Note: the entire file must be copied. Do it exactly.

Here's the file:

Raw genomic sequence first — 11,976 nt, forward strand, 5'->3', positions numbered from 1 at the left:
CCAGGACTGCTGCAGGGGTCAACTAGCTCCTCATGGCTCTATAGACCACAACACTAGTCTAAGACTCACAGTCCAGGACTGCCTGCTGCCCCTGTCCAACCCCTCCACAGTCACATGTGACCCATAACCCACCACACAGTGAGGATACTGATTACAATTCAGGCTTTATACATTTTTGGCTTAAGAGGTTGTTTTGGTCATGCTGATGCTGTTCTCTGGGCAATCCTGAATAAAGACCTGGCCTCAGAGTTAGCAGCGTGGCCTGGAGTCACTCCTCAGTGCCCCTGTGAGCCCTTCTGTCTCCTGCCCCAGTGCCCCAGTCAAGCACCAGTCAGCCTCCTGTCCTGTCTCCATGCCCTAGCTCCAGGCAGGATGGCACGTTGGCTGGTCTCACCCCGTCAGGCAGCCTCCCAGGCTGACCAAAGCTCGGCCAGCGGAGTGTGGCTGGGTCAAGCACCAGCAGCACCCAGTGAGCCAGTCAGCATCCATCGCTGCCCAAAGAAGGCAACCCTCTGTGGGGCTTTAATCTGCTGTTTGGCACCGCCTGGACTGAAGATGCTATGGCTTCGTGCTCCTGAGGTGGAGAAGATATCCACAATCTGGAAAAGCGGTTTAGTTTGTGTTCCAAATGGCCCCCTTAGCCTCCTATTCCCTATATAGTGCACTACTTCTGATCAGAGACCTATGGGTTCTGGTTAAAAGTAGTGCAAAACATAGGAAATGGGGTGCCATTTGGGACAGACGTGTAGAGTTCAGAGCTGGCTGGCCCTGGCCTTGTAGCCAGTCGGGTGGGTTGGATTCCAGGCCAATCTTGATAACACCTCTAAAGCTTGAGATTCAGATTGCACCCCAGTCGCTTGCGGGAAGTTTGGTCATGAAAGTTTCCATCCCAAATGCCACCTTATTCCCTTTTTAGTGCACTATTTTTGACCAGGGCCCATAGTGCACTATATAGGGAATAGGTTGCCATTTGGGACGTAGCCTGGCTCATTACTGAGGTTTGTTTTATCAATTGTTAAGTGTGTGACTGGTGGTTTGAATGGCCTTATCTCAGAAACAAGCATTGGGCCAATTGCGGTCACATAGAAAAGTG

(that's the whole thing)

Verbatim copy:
Raw genomic sequence first — 11,976 nt, forward strand, 5'->3', positions numbered from 1 at the left:
CCAGGACTGCTGCAGGGGTCAACTAGCTCCTCATGGCTCTATAGACCACAACACTAGTCTAAGACTCACAGTCCAGGACTGCCTGCTGCCCCTGTCCAACCCCTCCACAGTCACATGTGACCCATAACCCACCACACAGTGAGGATACTGATTACAATTCAGGCTTTATACATTTTTGGCTTAAGAGGTTGTTTTGGTCATGCTGATGCTGTTCTCTGGGCAATCCTGAATAAAGACCTGGCCTCAGAGTTAGCAGCGTGGCCTGGAGTCACTCCTCAGTGCCCCTGTGAGCCCTTCTGTCTCCTGCCCCAGTGCCCCAGTCAAGCACCAGTCAGCCTCCTGTCCTGTCTCCATGCCCTAGCTCCAGGCAGGATGGCACGTTGGCTGGTCTCACCCCGTCAGGCAGCCTCCCAGGCTGACCAAAGCTCGGCCAGCGGAGTGTGGCTGGGTCAAGCACCAGCAGCACCCAGTGAGCCAGTCAGCATCCATCGCTGCCCAAAGAAGGCAACCCTCTGTGGGGCTTTAATCTGCTGTTTGGCACCGCCTGGACTGAAGATGCTATGGCTTCGTGCTCCTGAGGTGGAGAAGATATCCACAATCTGGAAAAGCGGTTTAGTTTGTGTTCCAAATGGCCCCCTTAGCCTCCTATTCCCTATATAGTGCACTACTTCTGATCAGAGACCTATGGGTTCTGGTTAAAAGTAGTGCAAAACATAGGAAATGGGGTGCCATTTGGGACAGACGTGTAGAGTTCAGAGCTGGCTGGCCCTGGCCTTGTAGCCAGTCGGGTGGGTTGGATTCCAGGCCAATCTTGATAACACCTCTAAAGCTTGAGATTCAGATTGCACCCCAGTCGCTTGCGGGAAGTTTGGTCATGAAAGTTTCCATCCCAAATGCCACCTTATTCCCTTTTTAGTGCACTATTTTTGACCAGGGCCCATAGTGCACTATATAGGGAATAGGTTGCCATTTGGGACGTAGCCTGGCTCATTACTGAGGTTTGTTTTATCAATTGTTAAGTGTGTGACTGGTGGTTTGAATGGCCTTATCTCAGAAACAAGCATTGGGCCAATTGCGGTCACATAGAAAAGTG